Definitely going to look into the Bill Emerson Good Samaritan Food Donation Act @duncan-lucas. Thanks for highlighting this. I remember walking past a Tesco near an former place of work early in the morning one day and feeling my heart break when I saw a yellow bin being wheeled out with what looked like perfectly fine croissants, bags of salad and other produce that I can only imagine was heading for either landfill or an incinerator. I would love to see a UK version of the Bill Emerson Act discussed in Parliament one day.


It used to be the case that a lot of commercial food waste was collected by reprocessing companies that converted it to animal feed.

I expect that unwrapped or unpacketed food has to be condemned and removed from human consumption for obvious food hygiene reasons, but surplus food that is still in unbroken packaging can be passed on to charities or other organisations without any concerns over legal liabilities – so long as it is within it is still fit for human consumption. It is almost impossible for shops to avoid surpluses as the demand is now so unpredictable from day to day and stores are frightened of running out of stock.

We seem to have very little surplus or waste food after the birds have had their pick and peck.

Brian Harden says:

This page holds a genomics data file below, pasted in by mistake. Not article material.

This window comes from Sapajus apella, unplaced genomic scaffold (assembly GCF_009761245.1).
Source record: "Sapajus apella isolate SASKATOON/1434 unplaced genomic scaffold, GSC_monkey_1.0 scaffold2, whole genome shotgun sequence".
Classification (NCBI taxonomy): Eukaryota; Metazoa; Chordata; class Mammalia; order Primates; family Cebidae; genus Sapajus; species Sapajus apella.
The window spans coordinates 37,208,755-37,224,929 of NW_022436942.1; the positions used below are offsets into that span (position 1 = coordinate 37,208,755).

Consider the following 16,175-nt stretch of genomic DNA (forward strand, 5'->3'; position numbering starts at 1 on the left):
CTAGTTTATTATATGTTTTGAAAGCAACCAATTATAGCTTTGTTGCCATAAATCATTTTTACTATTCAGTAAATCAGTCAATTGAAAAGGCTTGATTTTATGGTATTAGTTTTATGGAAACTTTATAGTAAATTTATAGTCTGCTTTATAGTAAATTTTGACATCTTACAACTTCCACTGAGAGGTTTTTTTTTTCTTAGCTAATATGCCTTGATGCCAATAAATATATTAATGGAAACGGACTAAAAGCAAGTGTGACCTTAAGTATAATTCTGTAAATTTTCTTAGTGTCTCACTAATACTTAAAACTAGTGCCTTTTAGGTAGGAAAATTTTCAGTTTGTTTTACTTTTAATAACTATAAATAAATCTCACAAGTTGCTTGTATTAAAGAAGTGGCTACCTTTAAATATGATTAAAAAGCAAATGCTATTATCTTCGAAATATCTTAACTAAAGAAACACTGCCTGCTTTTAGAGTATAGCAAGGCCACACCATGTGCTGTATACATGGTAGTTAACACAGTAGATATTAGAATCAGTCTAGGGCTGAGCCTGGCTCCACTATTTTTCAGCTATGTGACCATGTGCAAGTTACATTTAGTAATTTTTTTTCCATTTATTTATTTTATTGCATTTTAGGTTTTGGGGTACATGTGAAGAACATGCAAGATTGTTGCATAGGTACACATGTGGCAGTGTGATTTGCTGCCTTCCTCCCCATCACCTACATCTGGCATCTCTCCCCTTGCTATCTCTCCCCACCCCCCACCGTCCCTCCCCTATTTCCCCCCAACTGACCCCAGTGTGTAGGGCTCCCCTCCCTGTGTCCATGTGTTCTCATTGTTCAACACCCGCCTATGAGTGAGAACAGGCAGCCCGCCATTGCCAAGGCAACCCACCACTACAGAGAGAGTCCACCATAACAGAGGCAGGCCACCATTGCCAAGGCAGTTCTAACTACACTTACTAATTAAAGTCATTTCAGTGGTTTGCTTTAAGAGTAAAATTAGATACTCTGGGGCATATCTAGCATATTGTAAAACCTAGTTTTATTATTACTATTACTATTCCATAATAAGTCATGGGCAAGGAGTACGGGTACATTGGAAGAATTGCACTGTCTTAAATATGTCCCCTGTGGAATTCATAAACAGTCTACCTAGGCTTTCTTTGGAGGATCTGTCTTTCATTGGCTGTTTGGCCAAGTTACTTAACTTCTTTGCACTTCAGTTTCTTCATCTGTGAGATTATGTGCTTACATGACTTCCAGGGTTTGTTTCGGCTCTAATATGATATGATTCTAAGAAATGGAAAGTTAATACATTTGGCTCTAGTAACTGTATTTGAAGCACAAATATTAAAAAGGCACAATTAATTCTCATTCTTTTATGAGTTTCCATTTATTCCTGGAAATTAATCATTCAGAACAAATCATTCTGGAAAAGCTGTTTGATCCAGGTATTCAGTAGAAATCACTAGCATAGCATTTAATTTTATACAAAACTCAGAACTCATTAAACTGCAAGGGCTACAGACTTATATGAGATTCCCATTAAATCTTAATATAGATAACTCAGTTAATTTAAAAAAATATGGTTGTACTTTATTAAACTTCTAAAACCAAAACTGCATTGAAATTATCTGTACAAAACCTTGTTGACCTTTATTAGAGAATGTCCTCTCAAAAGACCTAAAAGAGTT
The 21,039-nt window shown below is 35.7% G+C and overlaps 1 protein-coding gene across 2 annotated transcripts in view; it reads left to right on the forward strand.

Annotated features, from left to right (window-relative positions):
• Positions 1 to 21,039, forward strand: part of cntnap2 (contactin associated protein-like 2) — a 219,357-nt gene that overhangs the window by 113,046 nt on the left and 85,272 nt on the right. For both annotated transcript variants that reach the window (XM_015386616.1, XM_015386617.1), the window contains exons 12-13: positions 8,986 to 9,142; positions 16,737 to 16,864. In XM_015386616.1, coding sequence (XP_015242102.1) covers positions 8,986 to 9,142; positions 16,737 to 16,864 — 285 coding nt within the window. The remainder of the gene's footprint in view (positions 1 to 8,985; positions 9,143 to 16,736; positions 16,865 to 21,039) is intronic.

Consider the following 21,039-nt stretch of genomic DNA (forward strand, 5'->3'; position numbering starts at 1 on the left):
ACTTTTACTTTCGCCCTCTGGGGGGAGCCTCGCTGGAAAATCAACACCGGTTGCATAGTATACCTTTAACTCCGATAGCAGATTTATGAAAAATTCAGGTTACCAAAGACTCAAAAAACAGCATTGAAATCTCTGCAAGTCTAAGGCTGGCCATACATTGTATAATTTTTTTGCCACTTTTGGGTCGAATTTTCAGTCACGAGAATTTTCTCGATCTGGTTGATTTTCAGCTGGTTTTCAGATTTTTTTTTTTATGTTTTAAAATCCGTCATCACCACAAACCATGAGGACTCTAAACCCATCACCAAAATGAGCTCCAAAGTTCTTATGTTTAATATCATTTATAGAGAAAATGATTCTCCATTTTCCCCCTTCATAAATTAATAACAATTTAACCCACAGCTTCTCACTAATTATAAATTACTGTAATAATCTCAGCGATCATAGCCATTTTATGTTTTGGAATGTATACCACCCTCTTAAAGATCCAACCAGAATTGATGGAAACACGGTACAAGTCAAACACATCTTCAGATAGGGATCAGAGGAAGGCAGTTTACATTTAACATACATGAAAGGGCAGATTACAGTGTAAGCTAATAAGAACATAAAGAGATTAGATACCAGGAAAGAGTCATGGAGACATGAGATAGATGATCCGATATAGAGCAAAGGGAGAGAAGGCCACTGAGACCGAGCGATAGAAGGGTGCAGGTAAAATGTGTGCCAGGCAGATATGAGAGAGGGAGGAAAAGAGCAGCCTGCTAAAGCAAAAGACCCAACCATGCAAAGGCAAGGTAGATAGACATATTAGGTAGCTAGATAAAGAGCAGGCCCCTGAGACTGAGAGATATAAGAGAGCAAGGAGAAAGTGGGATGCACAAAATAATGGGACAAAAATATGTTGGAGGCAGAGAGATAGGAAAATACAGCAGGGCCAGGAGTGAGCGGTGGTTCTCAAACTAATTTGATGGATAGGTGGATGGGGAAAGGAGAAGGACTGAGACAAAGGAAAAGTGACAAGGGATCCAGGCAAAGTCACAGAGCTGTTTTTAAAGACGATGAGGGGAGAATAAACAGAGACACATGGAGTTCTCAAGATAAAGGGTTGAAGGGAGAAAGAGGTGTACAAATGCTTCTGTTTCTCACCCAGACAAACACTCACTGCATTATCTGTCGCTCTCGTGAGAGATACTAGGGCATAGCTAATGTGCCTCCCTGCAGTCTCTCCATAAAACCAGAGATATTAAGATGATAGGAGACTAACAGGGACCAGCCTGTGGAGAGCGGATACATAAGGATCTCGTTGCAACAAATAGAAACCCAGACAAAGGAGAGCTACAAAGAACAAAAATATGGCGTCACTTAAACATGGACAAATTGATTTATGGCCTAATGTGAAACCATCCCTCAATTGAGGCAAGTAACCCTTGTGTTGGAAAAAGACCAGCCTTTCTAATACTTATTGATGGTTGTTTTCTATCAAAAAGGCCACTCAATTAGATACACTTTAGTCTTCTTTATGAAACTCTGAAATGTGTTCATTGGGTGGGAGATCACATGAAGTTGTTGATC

16 May 2017

We don’t waste food, we only buy what we know we will eat. The waste bits, like skins and peelings go down the sink via a waste disposal unit.

Jim Dolan says:
19 May 2017



A few years ago I thought I was doing the world of good by popping all my flat’s food waste, thankfully mostly cuttings from meal prep, into a caddy to then take out to a a larger bin on the street at regular intervals during the week. Unfortunately, I did not foresee just how often I would need to make the trip. Every so often I would open the caddy to find a maggots, flies, cockroaches and one day even an army of ants marching through the house, across the kitchen floor and up the unit to where the container of yummy decomposing food sat. This wasn’t my finest hour and but when you’re as green conscious as I am and you don’t have a garden as a Londoner, you really need to keep on top of your food recycling. That said, I would jump at the opportunity to do this only, only be much, much more disciplined next time.


I was given a food caddy at my previous home but never used it because I did not want waste food festering for up to two weeks before it was emptied. The waste food was put in the small compostable bags provided by the council and those were put in the brown bin with garden waste. I used the food caddy to store paint brushes.

That’s a useful warning Dean.